If one was to construct a circle of greatest diameter in the District without including a park, Eckington would fall directly in its center. This should be a large posterboard, which our councilman brings to every meeting regarding development, improvements funding, parks and recreation (oops!).
Whereas once the residents of the western section of Eckington had no reason to venture across North Capitol Street, much less saw any redeeming value in this area that shared the same name, the arrival of the MBT and the rise of NoMa will change both. This leads into the discussion of NoMa, the business district that begins in the southern tip of Eckington and proceeds south to Union Station.
NoMa had affected most of us Eckingtonians in the past year with the opening of 4 new restaurants. Five Guys was first, and while its menu is limited, its hours are generous: 11am – 10pm, 7 days a week. Heidi’s Brooklyn Deli and Sisters Pizza & Mussels followed with a more diverse set of offerings and Au Bon Pain rounded out the quartet this past spring with outdoor seating. Pound has its devoted clientele and is now open on Saturdays.
If one had not walked down 1st Street NE in a couple of years, the first thing that would be noticed upon the trip today would be the immense amount of shade. Once a forgotten street of vacant lots and parking lots, the strip has been home to numerous tower cranes as developers have gobbled up these tracts of land. While most projects to-date are office buildings, there are 2 hotels, a residential complex on 2nd, and a Harris Teeter grocery.
The hotels and residential units provide life in the neighborhood in the evening and weekends–a vital component that sometimes gets ignored in rapid developments (such as K Street NW). The Harris Teeter–slated to open mid-2010–will primarily draw residents from Capitol Hill north to Eckington, many of whom will be pedestrians with their urban collapsible grocery carts. This also provides another meeting locale for Eckingtonians as we learn each other from such frequent encounters and will offer other residents a sneak peek into our ‘hood.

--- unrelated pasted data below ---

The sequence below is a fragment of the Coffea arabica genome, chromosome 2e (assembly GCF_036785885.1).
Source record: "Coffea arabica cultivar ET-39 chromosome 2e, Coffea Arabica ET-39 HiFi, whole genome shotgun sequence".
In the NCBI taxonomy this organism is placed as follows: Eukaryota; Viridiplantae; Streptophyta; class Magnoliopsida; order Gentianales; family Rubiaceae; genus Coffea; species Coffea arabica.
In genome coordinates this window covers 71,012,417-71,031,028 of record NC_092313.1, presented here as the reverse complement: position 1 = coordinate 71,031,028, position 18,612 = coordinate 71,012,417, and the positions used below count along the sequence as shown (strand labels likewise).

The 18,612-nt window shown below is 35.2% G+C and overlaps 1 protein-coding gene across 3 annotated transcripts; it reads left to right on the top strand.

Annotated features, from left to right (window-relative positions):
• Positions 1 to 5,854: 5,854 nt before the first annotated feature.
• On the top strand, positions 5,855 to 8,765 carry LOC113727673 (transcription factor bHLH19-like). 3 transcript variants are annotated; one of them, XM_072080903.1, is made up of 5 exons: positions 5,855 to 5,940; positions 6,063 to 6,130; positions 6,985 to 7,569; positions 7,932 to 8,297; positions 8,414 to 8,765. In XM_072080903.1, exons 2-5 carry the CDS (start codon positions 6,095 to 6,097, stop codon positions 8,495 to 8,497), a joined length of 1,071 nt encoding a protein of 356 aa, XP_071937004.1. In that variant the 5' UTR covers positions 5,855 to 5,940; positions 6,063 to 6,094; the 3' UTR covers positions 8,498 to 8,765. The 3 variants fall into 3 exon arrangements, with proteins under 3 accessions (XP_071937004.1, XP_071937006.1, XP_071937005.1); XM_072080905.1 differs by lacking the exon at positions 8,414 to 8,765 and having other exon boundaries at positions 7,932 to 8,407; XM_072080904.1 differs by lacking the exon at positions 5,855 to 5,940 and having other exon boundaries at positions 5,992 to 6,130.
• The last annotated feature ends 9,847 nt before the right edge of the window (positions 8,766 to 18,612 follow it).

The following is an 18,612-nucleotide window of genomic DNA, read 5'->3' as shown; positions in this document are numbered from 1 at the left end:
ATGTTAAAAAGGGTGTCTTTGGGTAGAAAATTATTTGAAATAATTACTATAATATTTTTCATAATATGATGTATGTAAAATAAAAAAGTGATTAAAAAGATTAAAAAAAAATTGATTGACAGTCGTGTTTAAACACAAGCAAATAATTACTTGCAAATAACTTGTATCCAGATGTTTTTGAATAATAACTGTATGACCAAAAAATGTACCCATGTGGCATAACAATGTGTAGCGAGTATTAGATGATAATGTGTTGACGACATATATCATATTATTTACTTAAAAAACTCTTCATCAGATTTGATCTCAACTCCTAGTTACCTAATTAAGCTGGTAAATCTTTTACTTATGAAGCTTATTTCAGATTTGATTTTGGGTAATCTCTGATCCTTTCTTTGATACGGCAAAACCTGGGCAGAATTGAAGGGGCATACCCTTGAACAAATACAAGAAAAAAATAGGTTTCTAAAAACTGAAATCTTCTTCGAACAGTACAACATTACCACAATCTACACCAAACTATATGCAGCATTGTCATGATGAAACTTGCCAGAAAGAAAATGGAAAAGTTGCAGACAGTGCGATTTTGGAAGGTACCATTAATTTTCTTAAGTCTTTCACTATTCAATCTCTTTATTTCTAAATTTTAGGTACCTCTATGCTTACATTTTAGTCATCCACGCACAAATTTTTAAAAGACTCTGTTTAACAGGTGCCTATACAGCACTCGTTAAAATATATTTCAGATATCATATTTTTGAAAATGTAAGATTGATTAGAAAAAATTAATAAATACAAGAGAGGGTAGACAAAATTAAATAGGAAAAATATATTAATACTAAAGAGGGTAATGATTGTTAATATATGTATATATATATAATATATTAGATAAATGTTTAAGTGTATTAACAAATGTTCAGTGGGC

NoMa is certainly not done making an impact on our neighborhood. The development of the new headquarters for NPR just commenced–extending the reach of development up North Capitol Street–and the Florida Ave/New York Ave intersection, infused with grant money to NoMa for its study, should be around the corner.
Yes, there was some unfortune in the past year. XM was merged with Sirius, and while the now New York-headquartered company states its intention to keep his D.C. facility running, there is no substitution for having the pioneer rooted squarely in our backyard. The St. Martin’s affordable housing development broke ground dispite years of opposition from neighborhood residents–their efforts to limit the impact, however, will provide some mitigation. I will leave it to commenters to list any other items that were unhelpful to the progression of our neighborhood.
Finally, I will ask that this upcoming year be marked by a renewed enthusiasm in our neighborhood and a reunification of the two sides of North Capitol.
Perhaps there was a time when the west side of Eckington was justified in distancing themselves from the east. But as housing prices of the east have risen–2007 marked the first time a greater number of $350,00-plus homes were sold in the east than in the west–and as amenities, both in Eckington and NoMa, have begun to crop up in the east, there is reason for the “Bloomingdale” moniker to pass into the distance. Branding efforts are more effective for a unified Eckington and the whole should be greater than the sum of its parts. I proposed a tongue-in-cheek campaign to promote branding as well as community pride and hope to followup on the idea.
We live in an historical area of the nation’s capital–we should be protective of its assets while open to certain changes that may alter the landscape. Here’s to another productive year in the progression of our neighborhood, Eckington.